Bishop McKnight to end general dispensation for Mass June 1

Response to ongoing trends and genuine need for the Eucharist — Some safeguards to remain in place at pastors’ discretion


Citing significantly lower infection rates, increased access to government-approved vaccines and the centrality of the Eucharist in Catholic life, Bishop W. Shawn McKnight is summoning the faithful back to Mass in-person.

He announced May 7 that the general dispensation from in-person Mass attendance on Sundays and holydays of obligation in this diocese will be lifted, effective June 1.

The decree can be found online at

People who have symptoms of COVID-19 or other communicable infections, who have been advised by their medical doctor to avoid public gatherings, or who are otherwise ill or homebound remain dispensed, as do their caregivers.

All others are obliged to return to regular participation in the Sacraments, including Sunday Mass.

“So many people have sacrificed so much since the pandemic began,” Bishop McKnight said. “As we return to celebrating the Sacred Liturgy together in person, we honor their sacrificial love and we thank God for bringing us through this terrible situation.

“The Body of Christ nourishes our souls and heals us of our sins; we are blessed that we can come together again to receive the Body of Christ in Holy Communion and build up the Church,” he said.”

All current, government-mandated health directives will remain in effect. People with symptoms of COVID-19 will not be permitted on church properties.

Other health and safety protocols will be followed at the discretion of each pastor, such as frequent cleaning of high-contact surfaces, the availability of hand sanitizers and the practice of proper social distancing.

The wearing of facemasks is still encouraged, especially for those who have not been fully vaccinated.

Parishes are encouraged to continue livestreaming their Masses for the benefit of homebound parishioners and those who are traveling.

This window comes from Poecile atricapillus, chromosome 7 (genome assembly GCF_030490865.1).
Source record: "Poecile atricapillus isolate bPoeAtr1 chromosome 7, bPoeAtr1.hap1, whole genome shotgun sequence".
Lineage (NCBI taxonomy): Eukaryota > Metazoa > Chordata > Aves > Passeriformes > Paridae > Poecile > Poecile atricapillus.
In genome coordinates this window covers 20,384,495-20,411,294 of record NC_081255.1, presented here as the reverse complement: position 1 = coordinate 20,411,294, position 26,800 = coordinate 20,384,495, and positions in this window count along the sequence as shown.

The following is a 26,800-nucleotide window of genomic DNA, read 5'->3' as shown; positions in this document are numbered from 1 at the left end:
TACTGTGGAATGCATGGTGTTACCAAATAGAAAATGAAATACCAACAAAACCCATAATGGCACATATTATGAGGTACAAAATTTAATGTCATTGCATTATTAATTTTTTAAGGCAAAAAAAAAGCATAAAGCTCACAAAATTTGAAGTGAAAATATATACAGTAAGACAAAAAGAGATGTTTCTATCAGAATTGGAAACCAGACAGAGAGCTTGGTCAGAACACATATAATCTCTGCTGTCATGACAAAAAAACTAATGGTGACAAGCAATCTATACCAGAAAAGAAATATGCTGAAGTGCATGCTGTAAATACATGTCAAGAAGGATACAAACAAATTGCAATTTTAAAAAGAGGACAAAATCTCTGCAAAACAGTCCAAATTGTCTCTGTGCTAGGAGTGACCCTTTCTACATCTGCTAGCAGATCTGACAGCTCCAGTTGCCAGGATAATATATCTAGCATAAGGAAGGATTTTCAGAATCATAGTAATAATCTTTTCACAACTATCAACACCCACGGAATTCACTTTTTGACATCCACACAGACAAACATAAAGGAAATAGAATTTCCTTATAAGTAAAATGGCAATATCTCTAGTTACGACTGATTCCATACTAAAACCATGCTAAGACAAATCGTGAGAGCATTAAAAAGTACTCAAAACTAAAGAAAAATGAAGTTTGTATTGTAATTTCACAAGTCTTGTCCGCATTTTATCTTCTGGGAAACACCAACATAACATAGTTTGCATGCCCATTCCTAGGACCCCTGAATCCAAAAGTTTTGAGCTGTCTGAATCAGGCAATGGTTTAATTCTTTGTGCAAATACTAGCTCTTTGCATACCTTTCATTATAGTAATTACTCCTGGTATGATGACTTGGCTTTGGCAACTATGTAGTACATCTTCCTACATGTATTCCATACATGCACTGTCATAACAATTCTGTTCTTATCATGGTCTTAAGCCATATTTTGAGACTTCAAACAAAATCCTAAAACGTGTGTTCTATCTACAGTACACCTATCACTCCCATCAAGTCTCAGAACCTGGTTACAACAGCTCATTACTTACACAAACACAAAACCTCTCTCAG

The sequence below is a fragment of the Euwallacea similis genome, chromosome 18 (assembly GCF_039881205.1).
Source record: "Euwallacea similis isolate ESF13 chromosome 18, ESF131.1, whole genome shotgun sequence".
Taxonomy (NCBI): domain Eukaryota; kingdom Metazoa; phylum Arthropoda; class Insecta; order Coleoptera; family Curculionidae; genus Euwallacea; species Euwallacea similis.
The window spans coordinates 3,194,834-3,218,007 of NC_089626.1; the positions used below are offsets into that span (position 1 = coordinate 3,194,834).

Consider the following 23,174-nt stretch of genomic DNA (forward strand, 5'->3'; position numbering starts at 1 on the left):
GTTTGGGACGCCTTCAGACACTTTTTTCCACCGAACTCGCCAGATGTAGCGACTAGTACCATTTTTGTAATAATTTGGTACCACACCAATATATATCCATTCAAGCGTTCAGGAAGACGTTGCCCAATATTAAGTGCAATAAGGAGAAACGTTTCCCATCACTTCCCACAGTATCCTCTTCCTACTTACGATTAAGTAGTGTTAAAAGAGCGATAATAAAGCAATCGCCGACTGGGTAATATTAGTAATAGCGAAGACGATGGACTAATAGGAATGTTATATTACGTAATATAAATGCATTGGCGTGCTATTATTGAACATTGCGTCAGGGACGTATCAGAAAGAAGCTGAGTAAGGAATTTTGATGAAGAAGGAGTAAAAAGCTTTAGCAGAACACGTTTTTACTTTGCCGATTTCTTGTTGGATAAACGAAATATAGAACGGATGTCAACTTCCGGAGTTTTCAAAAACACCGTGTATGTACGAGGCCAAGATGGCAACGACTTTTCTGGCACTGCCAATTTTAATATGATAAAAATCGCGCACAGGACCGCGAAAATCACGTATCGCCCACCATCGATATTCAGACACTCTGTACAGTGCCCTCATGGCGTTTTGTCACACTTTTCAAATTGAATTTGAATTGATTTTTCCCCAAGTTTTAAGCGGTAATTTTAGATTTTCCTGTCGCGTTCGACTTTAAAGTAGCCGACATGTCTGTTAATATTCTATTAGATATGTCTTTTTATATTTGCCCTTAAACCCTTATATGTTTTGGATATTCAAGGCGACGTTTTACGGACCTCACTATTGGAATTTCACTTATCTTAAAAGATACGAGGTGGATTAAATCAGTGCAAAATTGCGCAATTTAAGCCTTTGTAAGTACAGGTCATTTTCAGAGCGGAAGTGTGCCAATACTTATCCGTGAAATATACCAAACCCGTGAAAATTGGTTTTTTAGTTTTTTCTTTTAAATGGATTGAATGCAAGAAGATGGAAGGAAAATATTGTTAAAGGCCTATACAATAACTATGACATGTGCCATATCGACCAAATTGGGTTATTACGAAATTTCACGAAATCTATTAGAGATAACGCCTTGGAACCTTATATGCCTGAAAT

No substitute

Bishop McKnight temporarily lifted the obligation to attend Mass at the height of the COVID-19 pandemic in order to help slow the spread of the virus and help keep people safe.

Those who did not attend Mass in-person were obliged to actively participate in a televised or livestreamed Mass, or to meditate on the Sunday readings and pray a Rosary or Divine Mercy Chaplet.

While those activities are good and certainly helpful to people who cannot be at Mass in person, they are not a substitute for worshipping together and receiving the Body of Christ in Holy Communion.

“Gathering in the sacred assembly, worshipping with one voice, hearing and praying over the Word of God together, receiving Holy Communion together — this is the apex and wellspring of everything we do,” said Bishop McKnight. “We are blessed to be able to return to it in full measure.”

Father Daniel Merz, chairman of the diocesan Liturgical Commission, noted that under Church law, anyone who is sick or otherwise unable attend Mass in person is automatically dispensed from the obligation to do so.

“That would include caregivers,” he noted. “If someone has to be there to take care of you if you’re sick, then that person is also dispensed.”

All Christians are expected to observe God’s commandment to honor and keep holy the Sabbath.

For Catholics, that ordinarily includes attending Mass on Saturday evening or Sunday.